This presentation will report on our exploration for opportunities to improve the throughput of fatigue testing machines utilizing the expanded design space offered by technological advancement, e.g., computer aided drawing and manufacturing, data acquisition and computer modeling, and robotic automation. Following our review, we will present two concepts for uniaxial high throughput fatigue testing, with the goal of improving fatigue throughput by ~100x while conforming to popular test standards. Our progress towards this goal, and ultimately the prospects for achieving it, will be presented by sharing the results of multiple design-build-test iterations.
17:40 - 18:00
A LOADING HISTORY AGNOSTIC FREE ENERGY BASED FRACTURE CRITERION
Alex ArzoumanidisDogwood B
Rather than energy release rate, the proposed framework starts from the energy function itself. Instead of strain energy density, it considers the change in volume-specific free energy density from mechanical deformation. The free energy function must capture strain induced orthotropy, known to be critical for polymers but also important for metals plasticity. To capture strain induced orthotropy, free energy is defined in terms of principal strains and by separating deformation into dilatational and distortional contributions. The separation does not utilize deviatoric strain. Rather, it leverages a new distortional strain definition and the new concept of orthotropic dilataion, enabling clean separation to large strain.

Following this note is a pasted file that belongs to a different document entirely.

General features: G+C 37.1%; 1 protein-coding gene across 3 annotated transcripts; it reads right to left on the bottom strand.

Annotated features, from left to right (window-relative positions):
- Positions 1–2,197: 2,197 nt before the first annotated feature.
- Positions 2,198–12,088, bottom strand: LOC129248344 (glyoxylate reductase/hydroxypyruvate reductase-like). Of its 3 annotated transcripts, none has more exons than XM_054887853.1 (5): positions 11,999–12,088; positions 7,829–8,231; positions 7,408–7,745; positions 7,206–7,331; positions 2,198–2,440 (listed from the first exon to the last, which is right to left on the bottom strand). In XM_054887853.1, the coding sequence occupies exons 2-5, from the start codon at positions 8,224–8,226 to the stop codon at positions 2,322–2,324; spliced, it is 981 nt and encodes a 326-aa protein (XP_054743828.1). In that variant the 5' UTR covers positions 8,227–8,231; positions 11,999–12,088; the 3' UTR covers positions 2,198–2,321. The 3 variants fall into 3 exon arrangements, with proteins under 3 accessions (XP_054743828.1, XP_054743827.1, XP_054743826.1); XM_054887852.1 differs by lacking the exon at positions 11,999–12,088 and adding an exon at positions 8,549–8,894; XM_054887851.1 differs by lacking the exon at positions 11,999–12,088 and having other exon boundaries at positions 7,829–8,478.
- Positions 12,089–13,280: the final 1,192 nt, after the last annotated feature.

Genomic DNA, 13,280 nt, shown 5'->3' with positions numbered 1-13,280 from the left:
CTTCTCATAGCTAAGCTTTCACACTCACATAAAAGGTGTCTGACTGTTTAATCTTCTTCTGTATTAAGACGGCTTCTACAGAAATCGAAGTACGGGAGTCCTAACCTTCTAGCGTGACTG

The proposed framework clarifies how a generalized Maxwell model spring-dashpot mechanical analog cleanly interperets the First and Second Laws of Thermodynamics. A transition state theory based nonlinear viscoelastic (NLVE) model is mated to the Maxwell model. Nonlinear Maxwell springs feature an instability in their constitutive law, providing a viscoelastic failure criterion. Embedding the instability into the springs in an NLVE model provides a failure criterion that accommodates complex temperature histories, rate dependence, and self generated heat from cyclic loading.